Monday, July 12, 2010

The TAM8 Watershed

There were many speeches, presentations, and ideas that covered a diverse range of topics at TAM8.  I would love to be able to recount them all with perfect clarity and understanding in this blog, but I have neither the memory nor the depth of knowledge to do them justice.  The James Randi Educational Foundation says that videos of the speeches will be available soon, so I want to encourage people to watch the videos and perhaps even purchase the DVDs when they are available.

And here is the video of Phil's speech:

There was a theme that developed over the weekend in some of these speeches that I think will be remembered as an overall tone for the conference and perhaps as a watershed moment in the skepticism movement.  Although Carol Tavris and Steve Cuno had similar things to say, I am referring most to Phil Plait’s speech, in which he implored us, all of us, to craft our message with the goal of effectively promoting skepticism, not just expressing ourselves.  It seems that his speech has ended up being informally entitled the “Don’t Be A Dick” speech.

Early in the speech, Phil asked the audience how many of us at one time believed something we now consider silly.  He rattled off some examples of things like horoscopes, flying saucers, etc.  A lot of us raised our hands, which didn’t seem to surprise anyone.  Then Phil asked us how many of us changed our minds about those things because someone insulted us into sharing their view by calling us stupid.  Not very many hands stayed up after that.  Which is the public relations problem we skeptics are having that he highlighted in his speech.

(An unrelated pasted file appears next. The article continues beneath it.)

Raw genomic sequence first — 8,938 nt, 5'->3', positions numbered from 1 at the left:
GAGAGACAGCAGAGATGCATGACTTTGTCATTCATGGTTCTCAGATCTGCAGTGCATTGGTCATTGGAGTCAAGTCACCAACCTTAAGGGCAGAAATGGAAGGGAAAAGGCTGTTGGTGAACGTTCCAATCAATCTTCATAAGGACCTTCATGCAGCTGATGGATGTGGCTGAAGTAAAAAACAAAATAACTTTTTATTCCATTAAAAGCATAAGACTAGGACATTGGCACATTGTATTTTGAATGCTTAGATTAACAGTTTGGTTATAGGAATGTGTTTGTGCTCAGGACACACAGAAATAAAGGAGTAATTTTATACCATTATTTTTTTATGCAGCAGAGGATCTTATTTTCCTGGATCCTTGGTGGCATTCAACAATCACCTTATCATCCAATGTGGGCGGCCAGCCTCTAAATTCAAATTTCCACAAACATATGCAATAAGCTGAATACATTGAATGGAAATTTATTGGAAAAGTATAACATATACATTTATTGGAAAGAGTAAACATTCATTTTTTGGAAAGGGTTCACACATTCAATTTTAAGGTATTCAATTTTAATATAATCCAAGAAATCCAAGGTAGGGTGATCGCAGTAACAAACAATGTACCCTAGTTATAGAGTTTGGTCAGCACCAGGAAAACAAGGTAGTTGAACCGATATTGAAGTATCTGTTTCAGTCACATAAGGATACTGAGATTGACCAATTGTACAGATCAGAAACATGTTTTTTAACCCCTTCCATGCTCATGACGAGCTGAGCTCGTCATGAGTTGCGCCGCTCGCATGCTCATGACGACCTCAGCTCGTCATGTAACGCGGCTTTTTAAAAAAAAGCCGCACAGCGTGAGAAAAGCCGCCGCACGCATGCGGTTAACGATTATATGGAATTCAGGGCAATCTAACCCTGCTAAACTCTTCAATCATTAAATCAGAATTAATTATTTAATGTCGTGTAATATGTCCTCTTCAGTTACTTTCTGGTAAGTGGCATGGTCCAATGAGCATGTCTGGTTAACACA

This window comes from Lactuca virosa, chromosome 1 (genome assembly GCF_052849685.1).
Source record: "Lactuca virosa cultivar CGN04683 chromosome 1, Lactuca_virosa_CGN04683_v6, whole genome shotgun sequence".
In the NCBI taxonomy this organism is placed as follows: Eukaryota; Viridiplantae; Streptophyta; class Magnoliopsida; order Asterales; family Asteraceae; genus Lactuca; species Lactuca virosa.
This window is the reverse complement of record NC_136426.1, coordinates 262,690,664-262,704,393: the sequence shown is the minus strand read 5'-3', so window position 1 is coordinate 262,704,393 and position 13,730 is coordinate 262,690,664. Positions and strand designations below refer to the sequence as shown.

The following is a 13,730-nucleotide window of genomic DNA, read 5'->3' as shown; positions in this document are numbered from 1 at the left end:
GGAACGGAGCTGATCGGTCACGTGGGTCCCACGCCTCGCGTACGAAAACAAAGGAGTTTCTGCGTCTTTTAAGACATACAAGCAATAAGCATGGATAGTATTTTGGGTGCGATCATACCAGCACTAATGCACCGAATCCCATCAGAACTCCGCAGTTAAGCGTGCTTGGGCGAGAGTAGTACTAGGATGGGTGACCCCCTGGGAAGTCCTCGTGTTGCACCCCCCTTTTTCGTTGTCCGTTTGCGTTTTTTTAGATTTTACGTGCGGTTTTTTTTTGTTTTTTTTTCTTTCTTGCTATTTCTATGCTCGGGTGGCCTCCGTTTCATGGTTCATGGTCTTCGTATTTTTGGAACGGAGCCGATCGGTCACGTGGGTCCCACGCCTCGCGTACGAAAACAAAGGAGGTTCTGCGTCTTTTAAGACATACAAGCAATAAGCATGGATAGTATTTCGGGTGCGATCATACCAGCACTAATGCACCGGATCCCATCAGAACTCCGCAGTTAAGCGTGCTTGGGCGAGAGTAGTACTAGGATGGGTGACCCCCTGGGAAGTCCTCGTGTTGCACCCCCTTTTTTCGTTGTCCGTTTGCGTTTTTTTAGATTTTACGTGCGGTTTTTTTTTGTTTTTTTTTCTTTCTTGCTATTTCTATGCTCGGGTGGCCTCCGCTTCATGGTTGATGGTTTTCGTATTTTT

Phil related a story that I thought was particularly poignant.  He was giving a talk at a school somewhere in the South.  Being an astronomer, he talked about the age of the Earth, our solar system, the universe, etc.  A particular teenage student was a young Earth creationist and had prepared some questions for him.  She had clearly gone to websites like Answers in Genesis to research and prepare for this chance to set him right.  *

Her ideas were wrong.  He explained how her questions about the Moon do lead to the conclusions of a young Earth until all the variables are taken into account.  What he didn’t do was berate her, insult her, or mock her beliefs.  He took the time to encourage her to pursue all the information on the topic and how those facts were discovered.  She was clearly a bright kid.  She had the basic tool kit of a good scientist in that she was curious, knew that she needed to research her position, and then did so.  That her sources were poorly informed isn’t her fault and poking fun of her would not have encouraged her to expand her knowledge or critical thinking skills.

It is tempting to loose our patience with irrationality.  Hearing the same tired and long debunked concepts trotted out time and time again is frustrating.  Phil acknowledged that, but stressed that we skeptics would be better served by being diplomats for reason rather than warriors.  Since being aggressive and insulting, however satisfying it might feel, alienates potential future allies by pushing them away from skepticism altogether and into the open arms of familiar irrationality.

If we are to set for ourselves the goal of reaching people and helping reason become valued, then our tactics need to be taken into account.  I think the following analogy demonstrates this TAM theme:  If we want to carve a beautiful sculpture from block of stone, we will be more successful by carefully chipping away at the unwanted stone to reveal the statue within, than to blast the block with a single dramatic explosion.